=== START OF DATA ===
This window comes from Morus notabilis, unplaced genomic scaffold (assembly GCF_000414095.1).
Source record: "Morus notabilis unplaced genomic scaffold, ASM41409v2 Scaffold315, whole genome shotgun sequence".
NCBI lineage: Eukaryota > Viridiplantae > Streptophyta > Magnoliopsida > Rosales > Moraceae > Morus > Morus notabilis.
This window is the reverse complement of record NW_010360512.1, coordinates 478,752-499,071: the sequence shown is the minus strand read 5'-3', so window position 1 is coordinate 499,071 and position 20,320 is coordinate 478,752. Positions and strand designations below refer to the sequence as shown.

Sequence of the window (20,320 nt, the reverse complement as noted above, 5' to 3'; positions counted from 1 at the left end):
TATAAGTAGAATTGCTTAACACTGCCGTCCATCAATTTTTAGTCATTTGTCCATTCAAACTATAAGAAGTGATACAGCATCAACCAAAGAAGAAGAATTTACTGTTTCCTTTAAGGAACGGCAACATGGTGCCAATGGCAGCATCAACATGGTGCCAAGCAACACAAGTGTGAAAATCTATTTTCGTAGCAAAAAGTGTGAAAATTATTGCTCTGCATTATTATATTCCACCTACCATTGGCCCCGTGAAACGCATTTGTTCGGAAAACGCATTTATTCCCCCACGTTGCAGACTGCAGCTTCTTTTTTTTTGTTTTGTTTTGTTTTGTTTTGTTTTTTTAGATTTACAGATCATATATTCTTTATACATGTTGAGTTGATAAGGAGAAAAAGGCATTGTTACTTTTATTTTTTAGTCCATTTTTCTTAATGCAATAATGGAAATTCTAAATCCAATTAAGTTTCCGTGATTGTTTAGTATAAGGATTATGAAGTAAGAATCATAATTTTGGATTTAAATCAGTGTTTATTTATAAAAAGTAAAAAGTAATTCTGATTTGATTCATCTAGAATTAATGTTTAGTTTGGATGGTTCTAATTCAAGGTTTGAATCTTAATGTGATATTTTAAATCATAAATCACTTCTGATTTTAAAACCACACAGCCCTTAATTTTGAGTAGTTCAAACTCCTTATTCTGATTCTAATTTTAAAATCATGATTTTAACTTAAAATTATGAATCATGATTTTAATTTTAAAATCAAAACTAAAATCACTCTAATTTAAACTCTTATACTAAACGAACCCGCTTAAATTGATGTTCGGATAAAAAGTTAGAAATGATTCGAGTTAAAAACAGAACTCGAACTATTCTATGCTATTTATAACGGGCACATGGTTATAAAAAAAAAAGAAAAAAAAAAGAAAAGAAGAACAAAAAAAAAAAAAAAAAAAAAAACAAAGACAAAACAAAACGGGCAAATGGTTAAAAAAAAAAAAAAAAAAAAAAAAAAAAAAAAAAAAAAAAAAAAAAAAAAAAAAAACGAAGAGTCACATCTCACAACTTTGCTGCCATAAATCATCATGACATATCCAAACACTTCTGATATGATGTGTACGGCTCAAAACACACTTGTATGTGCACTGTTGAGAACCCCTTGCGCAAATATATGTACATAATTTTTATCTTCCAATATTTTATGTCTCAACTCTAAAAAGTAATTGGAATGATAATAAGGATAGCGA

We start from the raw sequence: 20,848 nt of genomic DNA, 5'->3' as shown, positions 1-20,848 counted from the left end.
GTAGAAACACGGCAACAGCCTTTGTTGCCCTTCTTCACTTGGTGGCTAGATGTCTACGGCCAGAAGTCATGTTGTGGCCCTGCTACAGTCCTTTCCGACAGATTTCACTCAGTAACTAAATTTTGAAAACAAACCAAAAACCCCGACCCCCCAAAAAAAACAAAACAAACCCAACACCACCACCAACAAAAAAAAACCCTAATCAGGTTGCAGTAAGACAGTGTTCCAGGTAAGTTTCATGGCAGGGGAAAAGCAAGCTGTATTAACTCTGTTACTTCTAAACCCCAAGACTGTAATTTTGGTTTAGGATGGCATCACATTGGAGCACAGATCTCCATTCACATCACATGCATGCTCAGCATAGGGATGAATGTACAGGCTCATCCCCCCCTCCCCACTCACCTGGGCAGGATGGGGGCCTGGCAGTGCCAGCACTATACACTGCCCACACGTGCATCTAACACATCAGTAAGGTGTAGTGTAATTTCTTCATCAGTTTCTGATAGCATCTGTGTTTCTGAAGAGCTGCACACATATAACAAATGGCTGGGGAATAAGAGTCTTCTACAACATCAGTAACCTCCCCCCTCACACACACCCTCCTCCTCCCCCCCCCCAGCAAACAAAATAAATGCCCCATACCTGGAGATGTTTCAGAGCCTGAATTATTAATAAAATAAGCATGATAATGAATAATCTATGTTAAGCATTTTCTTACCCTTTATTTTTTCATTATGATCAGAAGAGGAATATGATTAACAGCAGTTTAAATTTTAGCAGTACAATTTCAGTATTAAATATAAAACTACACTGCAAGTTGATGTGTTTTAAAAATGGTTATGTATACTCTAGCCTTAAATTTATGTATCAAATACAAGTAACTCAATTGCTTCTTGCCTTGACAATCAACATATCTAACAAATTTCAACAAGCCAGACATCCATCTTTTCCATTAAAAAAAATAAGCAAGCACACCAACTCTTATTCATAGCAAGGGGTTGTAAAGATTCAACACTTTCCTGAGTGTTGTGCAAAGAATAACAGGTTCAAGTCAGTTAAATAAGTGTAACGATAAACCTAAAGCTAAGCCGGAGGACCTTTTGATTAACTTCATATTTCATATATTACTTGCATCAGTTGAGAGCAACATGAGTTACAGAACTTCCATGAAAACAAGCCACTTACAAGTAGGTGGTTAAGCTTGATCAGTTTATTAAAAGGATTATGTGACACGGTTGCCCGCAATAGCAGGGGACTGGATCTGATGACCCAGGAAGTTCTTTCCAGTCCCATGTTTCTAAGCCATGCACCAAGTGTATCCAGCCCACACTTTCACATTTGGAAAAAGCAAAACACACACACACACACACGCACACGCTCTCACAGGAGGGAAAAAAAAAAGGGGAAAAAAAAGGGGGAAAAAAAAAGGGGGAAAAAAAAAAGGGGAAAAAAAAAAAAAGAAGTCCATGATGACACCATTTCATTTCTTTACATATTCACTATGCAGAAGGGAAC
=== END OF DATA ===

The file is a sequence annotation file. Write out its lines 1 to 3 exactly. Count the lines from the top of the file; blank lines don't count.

This window comes from Morus notabilis, unplaced genomic scaffold (assembly GCF_000414095.1).
Source record: "Morus notabilis unplaced genomic scaffold, ASM41409v2 Scaffold315, whole genome shotgun sequence".
NCBI lineage: Eukaryota > Viridiplantae > Streptophyta > Magnoliopsida > Rosales > Moraceae > Morus > Morus notabilis.